Studies of the phenomenology of crater formation have been conducted at Duke University for many years with emphasis on the problems of largescale excavation. This report reviews the findings of those studies, but with emphasis on their relevance to the concept of quarrying with largeyield explosions at relatively deep burial depths. Some simple rules are established for correlation of smallscale events under sloped terrain to analogous events under level terrain. Analyses are made of known cratering experiments in basalt and granite using the author's 'incremental approach' as opposed to the conventional 'scaled depth' approach. The results of these analyses are applied to the analysis of a proposed nuclear quarrying event at a hypothetical site in a granitic medium. (Author)
1 edition published in 1970 in English and held by 7 WorldCat member libraries worldwide
Studies of the phenomenology of crater formation have been conducted at Duke University for many years with emphasis on the problems of largescale excavation. This report reviews the findings of those studies, but with emphasis on their relevance to the concept of quarrying with largeyield explosions at relatively deep burial depths. Some simple rules are established for correlation of smallscale events under sloped terrain to analogous events under level terrain. Analyses are made of known cratering experiments in basalt and granite using the author's 'incremental approach' as opposed to the conventional 'scaled depth' approach. The results of these analyses are applied to the analysis of a proposed nuclear quarrying event at a hypothetical site in a granitic medium. (Author)
Project PreGONDOLA I, structures instrumentation by
Robert F Ballard(
Book
)
1 edition published in 1967 in English and held by 7 WorldCat member libraries worldwide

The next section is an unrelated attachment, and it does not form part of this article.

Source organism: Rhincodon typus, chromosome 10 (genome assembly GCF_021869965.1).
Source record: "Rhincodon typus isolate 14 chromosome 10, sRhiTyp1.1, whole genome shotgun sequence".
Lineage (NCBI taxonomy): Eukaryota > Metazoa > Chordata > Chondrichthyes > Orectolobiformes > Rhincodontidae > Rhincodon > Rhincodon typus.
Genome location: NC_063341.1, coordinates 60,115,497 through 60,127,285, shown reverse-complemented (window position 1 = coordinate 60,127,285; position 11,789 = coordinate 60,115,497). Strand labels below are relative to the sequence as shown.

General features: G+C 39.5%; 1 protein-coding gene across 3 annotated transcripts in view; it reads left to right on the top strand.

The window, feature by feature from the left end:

Three microseismic stations were operated by the U.S. Army Engineer Waterways Experiment Station (WES) during the PreGONDOLA I cratering calibration series at Fort Peck, Montana. The seismic stations, located in the center of the dam, the Gate Control Structure No. 3, and on the spillway, were monitored for the purpose of determining structure response resulting from the 20ton charges detonated approximately 12 miles from the dam. Particle velocity data were recorded simultaneously on oscillographs and magnetic tape. Oscillograms were analyzed for maximum transient zero to peak particle velocities, and the tape was subjected to linear and power spectral density analysis from 0.5 to 20 Hz over a period of 160 sec. (Author)
1 edition published in 1967 in English and held by 7 WorldCat member libraries worldwide
Three microseismic stations were operated by the U.S. Army Engineer Waterways Experiment Station (WES) during the PreGONDOLA I cratering calibration series at Fort Peck, Montana. The seismic stations, located in the center of the dam, the Gate Control Structure No. 3, and on the spillway, were monitored for the purpose of determining structure response resulting from the 20ton charges detonated approximately 12 miles from the dam. Particle velocity data were recorded simultaneously on oscillographs and magnetic tape. Oscillograms were analyzed for maximum transient zero to peak particle velocities, and the tape was subjected to linear and power spectral density analysis from 0.5 to 20 Hz over a period of 160 sec. (Author)
Study of explosives for lunar applications by
U.S. Army Engineer Nuclear Cratering Group(
Book
)
1 edition published in 1971 in English and held by 7 WorldCat member libraries worldwide
1 edition published in 1971 in English and held by 7 WorldCat member libraries worldwide
Preshot geological and engineering conditions at the Project Flivver site, Nevada Test Site by Louis D Carter(
Book
)
1 edition published in 1967 in English and held by 7 WorldCat member libraries worldwide
The site of the Flivver experiment is in basalt on the central ridge of Buckboard Mesa, Nevada Test Site. A soil layer averaging 2 feet thick covers the site. The basalt, which is about 237 feet thick at the Flivver site, can be divided into three units: an upper, vesicular unit; a middle, dense unit; and a thin, basal vesicular unit. Deformation of vesicles and concentration of vesicles into layers during viscous flowage have imparted a pronounced layering to the basalt. The orientation of these layers indicates that the major structure of the ridge is cylindrical. Minor folding in the upper portion of the flow complicates this structure. The trend of the ridge and the attitudes of flow layers indicate that the flow curved eastward as it flowed southsoutheast across the site. (Author)
1 edition published in 1967 in English and held by 7 WorldCat member libraries worldwide